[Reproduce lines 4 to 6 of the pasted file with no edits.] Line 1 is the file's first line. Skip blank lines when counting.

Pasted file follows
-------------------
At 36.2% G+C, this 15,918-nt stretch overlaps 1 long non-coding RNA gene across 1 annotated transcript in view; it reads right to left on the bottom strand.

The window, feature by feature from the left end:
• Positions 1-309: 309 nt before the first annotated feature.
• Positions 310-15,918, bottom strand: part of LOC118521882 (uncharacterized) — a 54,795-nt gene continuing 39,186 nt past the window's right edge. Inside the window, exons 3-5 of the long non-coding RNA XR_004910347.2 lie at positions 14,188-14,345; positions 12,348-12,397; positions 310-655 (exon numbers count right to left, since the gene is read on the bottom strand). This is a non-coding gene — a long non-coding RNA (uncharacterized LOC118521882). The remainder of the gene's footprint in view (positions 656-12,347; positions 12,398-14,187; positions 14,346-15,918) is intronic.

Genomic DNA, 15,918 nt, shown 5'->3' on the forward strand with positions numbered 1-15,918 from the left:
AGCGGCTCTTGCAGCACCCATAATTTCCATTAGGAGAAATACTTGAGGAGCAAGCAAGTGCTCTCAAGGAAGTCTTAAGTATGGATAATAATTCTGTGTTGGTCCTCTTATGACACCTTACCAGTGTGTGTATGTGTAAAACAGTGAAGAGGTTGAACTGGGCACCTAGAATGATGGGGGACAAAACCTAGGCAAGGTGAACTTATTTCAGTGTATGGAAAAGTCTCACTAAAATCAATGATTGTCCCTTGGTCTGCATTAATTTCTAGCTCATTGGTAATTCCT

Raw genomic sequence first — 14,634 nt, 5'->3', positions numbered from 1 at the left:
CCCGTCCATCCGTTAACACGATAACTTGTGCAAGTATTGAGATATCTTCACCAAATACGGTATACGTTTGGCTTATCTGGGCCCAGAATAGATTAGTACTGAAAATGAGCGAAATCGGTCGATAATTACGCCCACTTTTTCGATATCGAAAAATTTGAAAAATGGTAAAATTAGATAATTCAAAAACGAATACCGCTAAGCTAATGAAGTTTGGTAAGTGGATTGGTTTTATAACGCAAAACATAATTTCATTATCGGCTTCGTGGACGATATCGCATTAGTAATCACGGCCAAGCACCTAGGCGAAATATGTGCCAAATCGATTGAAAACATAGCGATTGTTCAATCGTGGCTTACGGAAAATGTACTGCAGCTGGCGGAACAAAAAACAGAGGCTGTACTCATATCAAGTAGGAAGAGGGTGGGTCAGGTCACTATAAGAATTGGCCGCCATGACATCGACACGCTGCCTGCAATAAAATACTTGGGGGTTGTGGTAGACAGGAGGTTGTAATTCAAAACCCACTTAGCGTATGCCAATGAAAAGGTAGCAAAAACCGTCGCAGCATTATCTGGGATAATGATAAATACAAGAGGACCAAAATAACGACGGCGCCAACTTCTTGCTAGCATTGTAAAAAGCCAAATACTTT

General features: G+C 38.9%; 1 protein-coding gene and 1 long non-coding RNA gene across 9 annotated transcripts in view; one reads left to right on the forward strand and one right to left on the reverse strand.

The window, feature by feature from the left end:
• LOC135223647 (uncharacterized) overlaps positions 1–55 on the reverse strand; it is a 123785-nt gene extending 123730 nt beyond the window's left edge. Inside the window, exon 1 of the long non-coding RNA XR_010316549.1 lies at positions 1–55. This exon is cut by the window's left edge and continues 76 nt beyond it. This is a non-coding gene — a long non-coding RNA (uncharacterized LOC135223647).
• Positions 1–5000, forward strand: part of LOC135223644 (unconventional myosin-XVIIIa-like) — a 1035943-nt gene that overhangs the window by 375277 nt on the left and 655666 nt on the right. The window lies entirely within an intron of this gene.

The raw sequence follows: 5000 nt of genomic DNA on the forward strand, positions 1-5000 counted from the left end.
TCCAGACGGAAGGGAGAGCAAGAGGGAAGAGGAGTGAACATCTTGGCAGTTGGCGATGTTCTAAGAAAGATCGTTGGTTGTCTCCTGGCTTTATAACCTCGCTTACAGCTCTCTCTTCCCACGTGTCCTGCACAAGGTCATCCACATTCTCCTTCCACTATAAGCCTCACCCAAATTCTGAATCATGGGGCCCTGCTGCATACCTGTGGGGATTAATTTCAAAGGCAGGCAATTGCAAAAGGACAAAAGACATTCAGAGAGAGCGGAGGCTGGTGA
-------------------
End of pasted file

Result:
• Positions 310-15,918, bottom strand: part of LOC118521882 (uncharacterized) — a 54,795-nt gene continuing 39,186 nt past the window's right edge. Inside the window, exons 3-5 of the long non-coding RNA XR_004910347.2 lie at positions 14,188-14,345; positions 12,348-12,397; positions 310-655 (exon numbers count right to left, since the gene is read on the bottom strand). This is a non-coding gene — a long non-coding RNA (uncharacterized LOC118521882). The remainder of the gene's footprint in view (positions 656-12,347; positions 12,398-14,187; positions 14,346-15,918) is intronic.

Genomic DNA, 15,918 nt, shown 5'->3' on the forward strand with positions numbered 1-15,918 from the left:
AGCGGCTCTTGCAGCACCCATAATTTCCATTAGGAGAAATACTTGAGGAGCAAGCAAGTGCTCTCAAGGAAGTCTTAAGTATGGATAATAATTCTGTGTTGGTCCTCTTATGACACCTTACCAGTGTGTGTATGTGTAAAACAGTGAAGAGGTTGAACTGGGCACCTAGAATGATGGGGGACAAAACCTAGGCAAGGTGAACTTATTTCAGTGTATGGAAAAGTCTCACTAAAATCAATGATTGTCCCTTGGTCTGCATTAATTTCTAGCTCATTGGTAATTCCT